Pensions: How to balance risk and reward

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Picture: PA
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Know your strength

Consider not just risk per se but your capacity for loss. Your ability to absorb falls in the value of investments and any loss of capital or income would have a materially detrimental effect on your standard of living in retirement. Your attitude to risk may not change, but the drop in regular monthly income as a result of retirement may result in lower capacity for loss.

The risk factor

Identify the level of income you need, relative to the level of risk chosen. With interest rates at record low levels many savers have turned from “risk-free cash” to riskier investments like gilts and corporate bonds to maintain their level of income. These are now rightly concerned at the outlook for bonds given the prospect that interest rates will begin to climb again in due course and that inflation, although currently said to be “under control”, may also begin to increase as a result of policies undertaken to stimulate the global economy. However, the income received from bonds is typically more secure than from shares.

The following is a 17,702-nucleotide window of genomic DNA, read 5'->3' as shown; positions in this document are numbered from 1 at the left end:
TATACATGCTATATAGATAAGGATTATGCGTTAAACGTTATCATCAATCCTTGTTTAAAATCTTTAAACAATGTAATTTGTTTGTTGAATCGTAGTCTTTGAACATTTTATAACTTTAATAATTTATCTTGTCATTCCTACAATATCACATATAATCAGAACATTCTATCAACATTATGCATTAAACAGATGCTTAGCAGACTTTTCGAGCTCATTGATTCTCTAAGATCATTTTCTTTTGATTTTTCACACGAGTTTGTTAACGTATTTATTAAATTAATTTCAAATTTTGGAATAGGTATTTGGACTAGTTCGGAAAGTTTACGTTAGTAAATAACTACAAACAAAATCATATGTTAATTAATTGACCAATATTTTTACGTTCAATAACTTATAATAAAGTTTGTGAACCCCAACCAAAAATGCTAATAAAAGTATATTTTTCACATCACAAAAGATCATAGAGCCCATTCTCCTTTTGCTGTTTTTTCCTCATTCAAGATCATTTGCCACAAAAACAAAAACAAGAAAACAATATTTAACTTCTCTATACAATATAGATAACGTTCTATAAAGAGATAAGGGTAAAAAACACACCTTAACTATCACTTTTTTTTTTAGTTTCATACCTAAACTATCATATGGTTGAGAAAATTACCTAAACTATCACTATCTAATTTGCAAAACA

Beware unintended consequences

The practice of “lifestyling” a pension fund – reducing exposure to risky assets as retirement approaches – is well known. However, where additional funds are involved the de-risking of the pension assets can increase interest rate and inflation risk. Where it is necessary to supplement pension income by drawing on capital, 
the suitability of maintaining exposure to historically volatile investments (such as emerging market equities) needs to be considered e.g. will there be sufficient time for prices to recover from any downturn? An advantage of personal savings, despite the recent changes made to pensions in the Budget, is their flexibility and ability to meet unforeseen expenditure. Consequently, whenever possible it is advisable for a cash reserve to be held outside a pension pot.

Stay focused

Striking the right balance between holding cash and less liquid assets as retirement approaches can be addressed by monitoring and reviewing one’s own position and anticipating any change in personal circumstances with possible financial implications. In an industry that is typically “benchmark driven” over relatively short periods of time,

• Charles Robertson is senior investment manager at Murray Asset Management